The Financial Services Roundtable (FSR) and the Clearing House Association, two major finance industry advocacy groups, are combining.
The announcement comes one month after FSR's chief executive, former Minnesota Gov. Tim Pawlenty, announced that he would be stepping down from the organization. Pawlenty is considering another run for governor.
The merged entity will have a new name that has not yet been decided, according to FSR. A spokeswoman told The Hill that discussions about the merger have been occurring for a “short time,” but would not provide a specific date.
Greg Baer, the president of the Clearing House Association, will helm the new group.
“Our goal at the TCH Association has been to help shape sound financial services policy with high-quality research and analysis, and I look forward to continuing that work, and amplifying its impact, as we form a new organization,” Baer said in an emailed statement.
While the two groups complete the merger, Chris Feeney, who leads FSR's technology policy division, will serve as the group’s interim chief executive.
Bank of America CEO Brian Moynihan, who chairs FSR’s board of directors, said that the organizations — which have some overlapping members — “will be stronger together.”
One financial services executive outside both groups told The Hill that it makes sense for the two organizations to combine.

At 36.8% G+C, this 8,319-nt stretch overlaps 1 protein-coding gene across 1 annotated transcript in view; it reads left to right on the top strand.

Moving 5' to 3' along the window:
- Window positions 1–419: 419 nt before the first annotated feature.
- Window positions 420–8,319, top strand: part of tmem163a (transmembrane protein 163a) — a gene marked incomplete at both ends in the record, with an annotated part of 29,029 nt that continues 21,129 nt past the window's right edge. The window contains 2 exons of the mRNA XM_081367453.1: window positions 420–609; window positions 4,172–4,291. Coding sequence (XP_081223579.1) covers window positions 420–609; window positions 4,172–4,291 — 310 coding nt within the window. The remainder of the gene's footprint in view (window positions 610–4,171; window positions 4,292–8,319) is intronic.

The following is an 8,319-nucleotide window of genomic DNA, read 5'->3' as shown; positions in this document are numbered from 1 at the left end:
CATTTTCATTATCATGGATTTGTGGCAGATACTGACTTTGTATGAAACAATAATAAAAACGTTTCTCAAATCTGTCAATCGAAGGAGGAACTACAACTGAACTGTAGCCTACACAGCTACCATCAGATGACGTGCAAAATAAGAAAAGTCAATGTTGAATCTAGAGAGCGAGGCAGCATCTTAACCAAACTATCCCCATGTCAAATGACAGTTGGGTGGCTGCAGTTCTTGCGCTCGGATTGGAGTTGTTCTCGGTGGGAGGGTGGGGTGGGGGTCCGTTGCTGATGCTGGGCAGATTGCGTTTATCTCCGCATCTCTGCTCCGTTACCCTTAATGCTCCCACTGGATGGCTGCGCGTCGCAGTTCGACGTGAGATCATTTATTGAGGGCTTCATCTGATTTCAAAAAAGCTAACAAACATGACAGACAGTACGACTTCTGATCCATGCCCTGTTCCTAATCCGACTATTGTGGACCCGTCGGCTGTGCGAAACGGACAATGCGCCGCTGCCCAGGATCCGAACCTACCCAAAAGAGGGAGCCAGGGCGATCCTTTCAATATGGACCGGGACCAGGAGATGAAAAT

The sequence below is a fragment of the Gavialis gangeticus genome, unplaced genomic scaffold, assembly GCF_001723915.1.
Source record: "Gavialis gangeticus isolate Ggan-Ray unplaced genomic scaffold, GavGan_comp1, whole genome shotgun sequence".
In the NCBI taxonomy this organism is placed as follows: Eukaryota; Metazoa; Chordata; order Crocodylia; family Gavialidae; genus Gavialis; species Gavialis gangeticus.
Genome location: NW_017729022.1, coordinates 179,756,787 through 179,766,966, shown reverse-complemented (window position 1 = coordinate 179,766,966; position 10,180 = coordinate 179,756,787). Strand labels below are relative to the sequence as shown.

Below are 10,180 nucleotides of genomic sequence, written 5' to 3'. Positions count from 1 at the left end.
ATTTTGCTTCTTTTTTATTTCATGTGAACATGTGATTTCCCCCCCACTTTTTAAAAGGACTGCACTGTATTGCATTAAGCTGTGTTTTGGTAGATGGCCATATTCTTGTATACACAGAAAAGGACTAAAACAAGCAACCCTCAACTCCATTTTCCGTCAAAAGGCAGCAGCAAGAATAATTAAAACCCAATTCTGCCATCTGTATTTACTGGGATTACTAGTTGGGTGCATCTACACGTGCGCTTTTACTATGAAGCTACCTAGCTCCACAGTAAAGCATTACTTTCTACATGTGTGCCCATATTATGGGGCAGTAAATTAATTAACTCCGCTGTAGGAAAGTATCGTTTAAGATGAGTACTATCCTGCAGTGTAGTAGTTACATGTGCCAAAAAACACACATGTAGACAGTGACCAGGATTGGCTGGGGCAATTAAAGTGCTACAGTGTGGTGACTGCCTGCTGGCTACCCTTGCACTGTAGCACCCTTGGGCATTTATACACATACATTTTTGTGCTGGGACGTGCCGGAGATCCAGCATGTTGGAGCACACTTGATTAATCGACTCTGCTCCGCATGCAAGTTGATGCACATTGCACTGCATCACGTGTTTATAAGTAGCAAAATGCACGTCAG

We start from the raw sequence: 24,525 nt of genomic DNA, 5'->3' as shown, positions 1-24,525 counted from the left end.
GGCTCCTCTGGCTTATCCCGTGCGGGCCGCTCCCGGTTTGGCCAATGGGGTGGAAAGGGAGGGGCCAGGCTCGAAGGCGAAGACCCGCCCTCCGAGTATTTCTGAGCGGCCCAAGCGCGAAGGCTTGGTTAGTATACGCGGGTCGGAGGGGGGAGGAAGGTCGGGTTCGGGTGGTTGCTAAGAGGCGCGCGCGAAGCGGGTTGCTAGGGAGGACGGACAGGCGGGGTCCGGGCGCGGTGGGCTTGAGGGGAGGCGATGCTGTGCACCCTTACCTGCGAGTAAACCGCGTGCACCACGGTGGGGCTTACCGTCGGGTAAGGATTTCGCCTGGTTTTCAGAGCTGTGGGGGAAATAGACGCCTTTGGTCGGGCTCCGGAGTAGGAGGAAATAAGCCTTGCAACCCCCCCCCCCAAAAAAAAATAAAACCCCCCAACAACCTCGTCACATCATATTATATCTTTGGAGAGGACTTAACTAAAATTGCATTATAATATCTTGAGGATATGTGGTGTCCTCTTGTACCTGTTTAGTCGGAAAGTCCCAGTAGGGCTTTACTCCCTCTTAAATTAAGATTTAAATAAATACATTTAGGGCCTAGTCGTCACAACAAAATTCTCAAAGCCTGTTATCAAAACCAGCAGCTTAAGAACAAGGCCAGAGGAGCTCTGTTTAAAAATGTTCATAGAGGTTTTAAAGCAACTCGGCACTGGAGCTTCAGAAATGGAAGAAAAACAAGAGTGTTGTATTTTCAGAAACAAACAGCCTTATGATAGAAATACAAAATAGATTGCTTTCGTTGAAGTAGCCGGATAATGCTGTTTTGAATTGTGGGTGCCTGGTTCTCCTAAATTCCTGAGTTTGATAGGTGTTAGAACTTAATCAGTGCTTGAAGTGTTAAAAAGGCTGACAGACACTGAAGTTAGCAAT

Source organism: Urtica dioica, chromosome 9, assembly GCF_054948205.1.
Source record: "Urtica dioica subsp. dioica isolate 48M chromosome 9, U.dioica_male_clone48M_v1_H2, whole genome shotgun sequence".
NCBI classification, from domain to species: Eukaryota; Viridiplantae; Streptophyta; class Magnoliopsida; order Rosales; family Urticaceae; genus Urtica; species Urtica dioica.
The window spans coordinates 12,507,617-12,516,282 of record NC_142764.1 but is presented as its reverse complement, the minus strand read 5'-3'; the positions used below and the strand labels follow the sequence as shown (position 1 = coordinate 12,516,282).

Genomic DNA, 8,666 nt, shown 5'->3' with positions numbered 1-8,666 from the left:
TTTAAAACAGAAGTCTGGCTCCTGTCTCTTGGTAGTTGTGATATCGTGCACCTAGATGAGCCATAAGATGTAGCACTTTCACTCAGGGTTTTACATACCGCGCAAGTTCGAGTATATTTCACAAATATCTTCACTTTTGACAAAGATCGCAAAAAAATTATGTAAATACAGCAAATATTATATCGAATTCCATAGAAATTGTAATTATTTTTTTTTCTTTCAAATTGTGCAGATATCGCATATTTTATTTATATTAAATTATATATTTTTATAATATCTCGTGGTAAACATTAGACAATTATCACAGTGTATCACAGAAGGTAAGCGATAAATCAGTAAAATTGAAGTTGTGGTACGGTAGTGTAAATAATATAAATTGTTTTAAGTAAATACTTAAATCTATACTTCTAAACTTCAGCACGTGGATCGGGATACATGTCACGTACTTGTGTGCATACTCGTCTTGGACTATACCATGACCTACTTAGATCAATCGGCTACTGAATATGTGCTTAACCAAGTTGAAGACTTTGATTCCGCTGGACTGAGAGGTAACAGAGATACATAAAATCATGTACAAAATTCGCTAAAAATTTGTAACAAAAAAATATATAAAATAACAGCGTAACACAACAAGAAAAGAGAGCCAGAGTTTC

“It seems to me this is a reasonable rationalization of two associations with complementary membership and operations,” the person said. “Clearing House is good at regulation and FSR is good at lobbying. With Tim’s departure, [it’s the] perfect time to do it.”
Pawlenty sent FSR members an email on Tuesday morning shortly before the public announcement of the combination with TCH, with the press release attached. A person forwarded the note to The Hill.
This is the second major restructuring that FSR has undergone in the last three months, with the board voting in late December to only keep banks that have more than $25 billion in assets as members. Payment companies MasterCard and Visa were retained as well.
Prior to that, its membership had numbered around 80 companies, including those in the insurance space, asset management firms and some other nonbanks; the shakeup left the group with about 43 members.
That move also happened quickly, taking some members by surprise. State Farm’s chief executive, Michael Tipsord — whose company was slashed by the restructuring — had just been elected to chair FSR’s board before the decision. Multiple companies that were later nixed from membership had also been elected to FSR’s board of directors.
Although some FSR and TCH members overlap, the merger does bring some new ones into the fold, bringing new revenue with it.
In 2016, before FSR’s restructuring, each group had roughly $18 million in membership dues.